Appsbar Offers SMBs an Answer to Keep Customers ‘App-Happy’
03 May 2012

Appsbar Offers SMBs an Answer to Keep Customers ‘App-Happy’

If you have a smartphone or tablet,

03 May 2012

Appsbar mobile application developmentIf you have a smartphone or tablet, I’m sure you’ve downloaded your share of mobile applications. Businesses have certainly gotten wise to this trend, and know this is a great way to promote customer stickiness and engagement. But what about the small business or entrepreneur?

Let’s face it, mobile device users are “app-happy”, and it’s a rapidly growing market. According to Mobilewalla, about 100 movies and 250 books are released worldwide each week. When compared to the approximate 15,000 mobile applications released each week, mobile app development dwarfs traditional media. In mid-December, the New York Times reported the one millionth app went to market.If you’ve had thoughts how you might go about increasing your customer-touch, Appsbar might be worth a look for you.

A few weeks ago, I got an opportunity to sit down with Scott Hirsch, CEO and Founder of Appsbar. Appsbar has a very unique concept: They want to be the easiest way to have your own app built. In Appsbar’s case, they lowered the cost to free.

I was a bit skeptical of this at first, and naturally wondered what the catch was. While my first take is that Appsbar will eventually monetize their business through in-app advertising, Scott was quick to offer his guiding principal: “Build a loyal community and the money will come.”

As it turns out, Scott has built several successful online businesses. Naturally, he’s learned a few things along the way. After initially being frustrated with initial estimates to develop one of his own apps, Scott saw a unique opportunity to help other businesses by eliminating many of the technical and cost barriers.

In April 2011, Appsbar launched its beta release with a goal of 1,000 users. By the end of 2011, Appsbar counted over 40,000 users in their community, and in May counted over 90,000 users.

How does it work?

The premise is fairly simple. After creating your profile, you are greeted with a whimsical Appsbar wizard (reminiscent of Microsoft’s Office Assistant, Clippy). Provided you have a decent idea of what you want your mobile app to do, you can create a very rough app in a short amount of time. I managed to flesh out four screens of an app in about an hour.

Once you submit your app to be published, the Appsbar team of developers step into action.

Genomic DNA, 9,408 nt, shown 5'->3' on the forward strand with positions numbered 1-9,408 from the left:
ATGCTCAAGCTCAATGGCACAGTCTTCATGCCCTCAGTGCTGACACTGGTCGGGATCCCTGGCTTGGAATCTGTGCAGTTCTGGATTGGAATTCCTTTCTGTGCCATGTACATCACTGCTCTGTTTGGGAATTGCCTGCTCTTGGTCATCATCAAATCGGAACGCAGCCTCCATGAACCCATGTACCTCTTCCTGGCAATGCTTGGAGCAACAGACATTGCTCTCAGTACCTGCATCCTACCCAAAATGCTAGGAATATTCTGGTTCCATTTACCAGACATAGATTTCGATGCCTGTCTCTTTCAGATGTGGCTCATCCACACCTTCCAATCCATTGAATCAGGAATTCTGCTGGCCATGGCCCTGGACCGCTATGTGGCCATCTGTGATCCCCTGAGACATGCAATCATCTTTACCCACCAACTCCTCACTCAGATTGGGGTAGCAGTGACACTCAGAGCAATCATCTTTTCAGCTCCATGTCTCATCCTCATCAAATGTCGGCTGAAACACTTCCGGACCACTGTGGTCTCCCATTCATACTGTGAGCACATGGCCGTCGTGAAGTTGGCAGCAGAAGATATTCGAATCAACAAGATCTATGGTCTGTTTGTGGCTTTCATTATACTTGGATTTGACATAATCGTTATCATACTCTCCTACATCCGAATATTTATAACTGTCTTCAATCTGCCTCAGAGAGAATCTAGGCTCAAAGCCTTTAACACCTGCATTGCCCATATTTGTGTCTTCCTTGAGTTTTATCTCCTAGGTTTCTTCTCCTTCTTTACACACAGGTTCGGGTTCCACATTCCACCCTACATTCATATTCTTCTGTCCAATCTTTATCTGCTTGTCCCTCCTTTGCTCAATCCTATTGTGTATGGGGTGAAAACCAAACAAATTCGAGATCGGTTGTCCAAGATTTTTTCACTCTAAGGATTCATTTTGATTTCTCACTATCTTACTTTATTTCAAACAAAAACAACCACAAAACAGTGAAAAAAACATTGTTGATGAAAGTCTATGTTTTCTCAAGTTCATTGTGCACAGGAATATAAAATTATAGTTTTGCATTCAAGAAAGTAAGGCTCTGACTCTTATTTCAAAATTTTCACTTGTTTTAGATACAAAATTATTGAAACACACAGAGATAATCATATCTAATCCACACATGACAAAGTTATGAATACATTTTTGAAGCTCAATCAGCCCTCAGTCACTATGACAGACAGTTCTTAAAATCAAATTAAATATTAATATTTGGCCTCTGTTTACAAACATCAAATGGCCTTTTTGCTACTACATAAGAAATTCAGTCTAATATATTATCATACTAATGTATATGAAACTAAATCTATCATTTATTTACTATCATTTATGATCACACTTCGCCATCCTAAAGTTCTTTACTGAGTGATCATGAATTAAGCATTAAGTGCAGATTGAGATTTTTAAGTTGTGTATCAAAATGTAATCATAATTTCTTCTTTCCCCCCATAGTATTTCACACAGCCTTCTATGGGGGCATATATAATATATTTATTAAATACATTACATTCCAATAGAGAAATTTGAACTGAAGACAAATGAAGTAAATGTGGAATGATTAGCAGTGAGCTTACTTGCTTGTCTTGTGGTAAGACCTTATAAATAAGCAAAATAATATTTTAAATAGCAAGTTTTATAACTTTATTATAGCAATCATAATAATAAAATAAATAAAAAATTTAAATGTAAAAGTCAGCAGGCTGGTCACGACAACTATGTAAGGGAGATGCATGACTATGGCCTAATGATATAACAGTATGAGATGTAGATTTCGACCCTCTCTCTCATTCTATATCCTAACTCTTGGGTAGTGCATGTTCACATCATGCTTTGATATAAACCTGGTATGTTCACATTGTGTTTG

Is this right for you?

When I asked Scott this question, his reassuring response was, “If the app is your business, hire a developer. But if you want an app for your business, then use Appsbar. You can always graduate to a paid app later if this works for you.”

Many of the businesses I’ve work with get scared away when they can’t make heads or tails of the tech-specs and sales-speak. Even worse, companies spend precious money on something without really understanding why they needed it in the first place.

My belief is that apps are quickly becoming requisite in today’s business environment, much like corporate websites are today.

What are the practical applications for an Appsbar app?

Beyond creating a simple vanity app telling all your loyal fans about where you’ll be at 8:00pm tonight, one of the immediate opportunities that caught my eye was the opportunity to leverage a “Groupon-style” app to send coupons to your customers. Scott quickly pointed out this was a great way to increase the value to your existing customers without the customary fee you’d pay one of these social coupon sites.

Another keen idea that caught my attention was that Appsbar plans on launching a commerce module by the end of 2012. I can’t tell you how many times I’m out running errands and decide I want take out. It’d be great to have my favorite local Greek/Italian restaurant pulled up, scroll through my favorite menu items and place the order for pickup in 15 minutes.

What else?

While it appears that Appsbar is predominantly focused on the Android app market, they do submit your app to the Apple Appstore as well. Just be mindful that both Google and Apple reserve the right to refuse your app, but it appears the Appsbar team has a fairly successful track record with over 10,000 apps reportedly published.

Most importantly, you’ll need to ensure you plan on marketing your app to promote adoption. After all, it’s easy to get lost in a sea of over a million apps. Be sure you account for how your customers will find out about your great new offering.

In conclusion, you’ll have to weigh the pros and cons around mobile app development. Appsbar pleasantly surprised me. If you are of a mind that you want an app for your business, I’d certainly recommend you take Appsbar for a spin.

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